For more than two decades, east Asia has been the great exemplar of export-led growth. Since 1980, it has increased exports by an average of 9.0 per cent a year, half as fast again as the rest of the world. Exports within the region have risen even faster and now exceed those to other markets.
In contrast to Europe and North America, east Asia's economic integration through trade owes little to concerted government policy, treaties or institutions. It has been powered largely by America's -- and more recently China's -- insatiable hunger for imports and by corporate investment in the trans-regional production chains that feed it.
Now, however, politicians are getting in on the act. Since the late 1990s, some 40 bilateral trade deals have been mooted in the name of strengthening economic ties within and beyond east Asia. Their underlying premise is that they will produce quicker results than long-winded talks in the World Trade Organisation (WTO).
Yet that assumption looks optimistic. According to the World Bank (WB), such deals have a poor record of promoting liberalisation, generating only about a tenth of developing countries' tariff cuts in the past two decades.
The 12-year struggle by the Association of Southeast Asian Nations (Asean) to lower internal barriers illustrates the point. It has made so little headway that exports by Asean's 10 members to each other have grown more slowly than their exports to the rest of the world.
Liberalisation of agriculture and services markets -- which are seriously underdeveloped in east Asia -- was ruled out at the outset as politically too difficult, while governments' persistent protection of pet industries has limited industrial tariff cuts.
Japan, a recent convert to bilateral trade deals, has excluded rice, famously its most protected product, from its negotiations with Thailand. At least Japan is honest enough not to try to pass off such projects as "free trade" agreements, labelling them "economic partnership" arrangements instead.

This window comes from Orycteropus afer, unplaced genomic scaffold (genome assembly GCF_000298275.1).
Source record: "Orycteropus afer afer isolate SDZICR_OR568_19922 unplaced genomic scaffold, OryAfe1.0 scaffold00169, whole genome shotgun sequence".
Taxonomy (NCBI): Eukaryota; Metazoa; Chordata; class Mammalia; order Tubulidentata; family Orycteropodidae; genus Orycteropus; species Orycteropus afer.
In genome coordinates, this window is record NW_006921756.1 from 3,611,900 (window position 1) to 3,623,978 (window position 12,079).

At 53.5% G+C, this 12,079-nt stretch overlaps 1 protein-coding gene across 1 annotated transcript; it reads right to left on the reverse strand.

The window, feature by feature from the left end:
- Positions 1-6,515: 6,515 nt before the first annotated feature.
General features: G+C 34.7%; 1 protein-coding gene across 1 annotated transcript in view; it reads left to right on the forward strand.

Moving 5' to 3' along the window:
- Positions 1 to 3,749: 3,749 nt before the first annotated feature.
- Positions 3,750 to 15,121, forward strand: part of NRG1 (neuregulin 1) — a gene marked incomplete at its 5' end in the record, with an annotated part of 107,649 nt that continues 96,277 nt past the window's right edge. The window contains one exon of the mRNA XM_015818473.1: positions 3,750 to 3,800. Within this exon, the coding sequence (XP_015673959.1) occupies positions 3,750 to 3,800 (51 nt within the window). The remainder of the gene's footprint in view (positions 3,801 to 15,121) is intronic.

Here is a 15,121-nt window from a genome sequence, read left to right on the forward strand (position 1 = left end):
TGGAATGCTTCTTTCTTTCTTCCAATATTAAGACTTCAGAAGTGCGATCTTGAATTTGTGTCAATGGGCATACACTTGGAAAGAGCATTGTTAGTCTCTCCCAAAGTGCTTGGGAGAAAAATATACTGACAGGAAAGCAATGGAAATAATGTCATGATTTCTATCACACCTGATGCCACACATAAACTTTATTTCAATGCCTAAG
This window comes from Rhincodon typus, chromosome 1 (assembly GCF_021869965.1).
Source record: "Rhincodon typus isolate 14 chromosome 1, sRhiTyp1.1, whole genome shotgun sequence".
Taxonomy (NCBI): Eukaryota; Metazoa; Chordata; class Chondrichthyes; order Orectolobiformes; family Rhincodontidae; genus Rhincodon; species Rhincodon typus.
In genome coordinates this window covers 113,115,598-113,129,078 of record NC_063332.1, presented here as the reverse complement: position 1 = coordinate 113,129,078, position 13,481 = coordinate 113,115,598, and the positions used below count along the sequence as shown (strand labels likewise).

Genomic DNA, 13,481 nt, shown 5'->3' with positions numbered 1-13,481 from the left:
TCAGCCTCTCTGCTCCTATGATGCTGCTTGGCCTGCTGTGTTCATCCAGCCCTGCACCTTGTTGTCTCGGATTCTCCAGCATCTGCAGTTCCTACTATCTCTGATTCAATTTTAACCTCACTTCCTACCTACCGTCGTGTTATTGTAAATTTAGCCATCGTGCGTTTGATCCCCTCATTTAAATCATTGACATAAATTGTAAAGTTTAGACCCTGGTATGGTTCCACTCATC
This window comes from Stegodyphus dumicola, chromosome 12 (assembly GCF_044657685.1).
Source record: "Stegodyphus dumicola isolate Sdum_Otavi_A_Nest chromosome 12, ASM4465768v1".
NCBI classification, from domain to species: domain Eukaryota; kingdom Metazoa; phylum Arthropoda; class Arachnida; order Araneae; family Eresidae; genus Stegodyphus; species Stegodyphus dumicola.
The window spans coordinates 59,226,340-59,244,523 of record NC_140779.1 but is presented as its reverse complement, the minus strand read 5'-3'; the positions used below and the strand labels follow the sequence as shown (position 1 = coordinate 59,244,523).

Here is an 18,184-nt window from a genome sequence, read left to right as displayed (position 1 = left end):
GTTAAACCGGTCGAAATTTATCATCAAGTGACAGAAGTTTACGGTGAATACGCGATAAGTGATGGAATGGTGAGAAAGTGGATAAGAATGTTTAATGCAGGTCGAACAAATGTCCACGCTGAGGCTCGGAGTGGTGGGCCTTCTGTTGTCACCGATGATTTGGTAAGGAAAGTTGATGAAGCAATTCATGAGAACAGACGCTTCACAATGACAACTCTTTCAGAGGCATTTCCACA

Unsurprisingly, most bilateral agreements concluded in east Asia to date involve either economies such as Singapore that are already largely open or partners that face few conflicts over "sensitive" sectors, such as agriculture.
But even deals that lower few barriers can affect markets. They typically contain complex restrictions that swell bureaucracy, add costs and disrupt trade. Erecting such obstacles between economies so closely linked by just-in-time supply chains would be economic folly.
If east Asia is serious about deepening its economic integration, it needs to act much more boldly. It requires, first, a coherent and credible plan for genuinely freeing trade across the region and the decisive leadership to implement it. Here, China's role will be crucial.
China is already negotiating a trade agreement with Asean, which may be expanded to Japan and South Korea. Since it joined the WTO in 2001, its resolute attack on its border barriers has made it the world's largest importer, with two-thirds of its economy dependent on trade. Finally, China possesses the political and economic clout to coax and cajole its neighbours to follow its example.
However, Beijing's ultimate intentions are still unclear. Does it really want to create a unified regional market that is open to the world? Or is its main aim to gain diplomatic influence by doling out selective concessions to individual trade partners, creating a dependency relationship in which they would be mere spokes in an economic wheel controlled by China at its hub?
The second requirement is to transform east Asia's model of integration, currently aligned mainly along a vertical axis. The region resembles a giant conveyor belt, carrying components, sub-assemblies and capital equipment to factories in China. However, intra-regional trade in finished products and services remains limited.
If it is to grow, Asian countries need to create more vigorous and competitive domestic markets and stronger consumer demand. Doing so would have the great additional benefit of making their economies more resilient and less vulnerable to external shocks.
Achieving that goal will take a judicious combination of macroeconomic policy measures and structural reforms. Purposeful and well-managed trade liberalisation can make an important contribution. Piecemeal and half-hearted deals, conceived more as diplomatic trophies than as serious attempts to open markets, would be worse than nothing at all.